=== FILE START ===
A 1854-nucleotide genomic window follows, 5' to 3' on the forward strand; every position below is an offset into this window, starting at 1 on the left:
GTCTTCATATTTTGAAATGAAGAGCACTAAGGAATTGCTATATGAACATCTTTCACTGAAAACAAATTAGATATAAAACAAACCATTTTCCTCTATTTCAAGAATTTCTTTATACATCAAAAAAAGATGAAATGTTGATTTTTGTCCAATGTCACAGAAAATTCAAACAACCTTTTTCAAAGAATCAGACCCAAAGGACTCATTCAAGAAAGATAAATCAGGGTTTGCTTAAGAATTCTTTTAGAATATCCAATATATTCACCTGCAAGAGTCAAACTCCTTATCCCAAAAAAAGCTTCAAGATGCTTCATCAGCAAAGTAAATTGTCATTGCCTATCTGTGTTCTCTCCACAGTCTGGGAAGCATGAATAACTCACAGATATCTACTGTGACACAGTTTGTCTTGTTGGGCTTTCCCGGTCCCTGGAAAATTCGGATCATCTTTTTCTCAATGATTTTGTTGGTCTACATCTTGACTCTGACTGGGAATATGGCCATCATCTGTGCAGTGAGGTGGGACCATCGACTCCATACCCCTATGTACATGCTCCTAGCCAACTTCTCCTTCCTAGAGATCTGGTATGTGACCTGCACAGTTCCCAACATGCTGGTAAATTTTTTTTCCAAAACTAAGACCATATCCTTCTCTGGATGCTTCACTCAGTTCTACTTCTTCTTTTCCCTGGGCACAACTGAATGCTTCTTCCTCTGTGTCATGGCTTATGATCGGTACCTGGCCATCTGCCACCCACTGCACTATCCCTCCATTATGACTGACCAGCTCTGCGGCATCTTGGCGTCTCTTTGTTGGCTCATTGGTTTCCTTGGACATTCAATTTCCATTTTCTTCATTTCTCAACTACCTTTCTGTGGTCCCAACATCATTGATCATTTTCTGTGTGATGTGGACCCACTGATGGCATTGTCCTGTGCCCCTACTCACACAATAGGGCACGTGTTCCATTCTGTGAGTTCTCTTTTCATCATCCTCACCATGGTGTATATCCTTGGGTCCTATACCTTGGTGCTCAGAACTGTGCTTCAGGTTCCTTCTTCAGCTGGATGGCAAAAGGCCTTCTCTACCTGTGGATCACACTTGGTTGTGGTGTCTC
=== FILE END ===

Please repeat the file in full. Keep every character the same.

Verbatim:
A 1854-nucleotide genomic window follows, 5' to 3' on the forward strand; every position below is an offset into this window, starting at 1 on the left:
GTCTTCATATTTTGAAATGAAGAGCACTAAGGAATTGCTATATGAACATCTTTCACTGAAAACAAATTAGATATAAAACAAACCATTTTCCTCTATTTCAAGAATTTCTTTATACATCAAAAAAAGATGAAATGTTGATTTTTGTCCAATGTCACAGAAAATTCAAACAACCTTTTTCAAAGAATCAGACCCAAAGGACTCATTCAAGAAAGATAAATCAGGGTTTGCTTAAGAATTCTTTTAGAATATCCAATATATTCACCTGCAAGAGTCAAACTCCTTATCCCAAAAAAAGCTTCAAGATGCTTCATCAGCAAAGTAAATTGTCATTGCCTATCTGTGTTCTCTCCACAGTCTGGGAAGCATGAATAACTCACAGATATCTACTGTGACACAGTTTGTCTTGTTGGGCTTTCCCGGTCCCTGGAAAATTCGGATCATCTTTTTCTCAATGATTTTGTTGGTCTACATCTTGACTCTGACTGGGAATATGGCCATCATCTGTGCAGTGAGGTGGGACCATCGACTCCATACCCCTATGTACATGCTCCTAGCCAACTTCTCCTTCCTAGAGATCTGGTATGTGACCTGCACAGTTCCCAACATGCTGGTAAATTTTTTTTCCAAAACTAAGACCATATCCTTCTCTGGATGCTTCACTCAGTTCTACTTCTTCTTTTCCCTGGGCACAACTGAATGCTTCTTCCTCTGTGTCATGGCTTATGATCGGTACCTGGCCATCTGCCACCCACTGCACTATCCCTCCATTATGACTGACCAGCTCTGCGGCATCTTGGCGTCTCTTTGTTGGCTCATTGGTTTCCTTGGACATTCAATTTCCATTTTCTTCATTTCTCAACTACCTTTCTGTGGTCCCAACATCATTGATCATTTTCTGTGTGATGTGGACCCACTGATGGCATTGTCCTGTGCCCCTACTCACACAATAGGGCACGTGTTCCATTCTGTGAGTTCTCTTTTCATCATCCTCACCATGGTGTATATCCTTGGGTCCTATACCTTGGTGCTCAGAACTGTGCTTCAGGTTCCTTCTTCAGCTGGATGGCAAAAGGCCTTCTCTACCTGTGGATCACACTTGGTTGTGGTGTCTC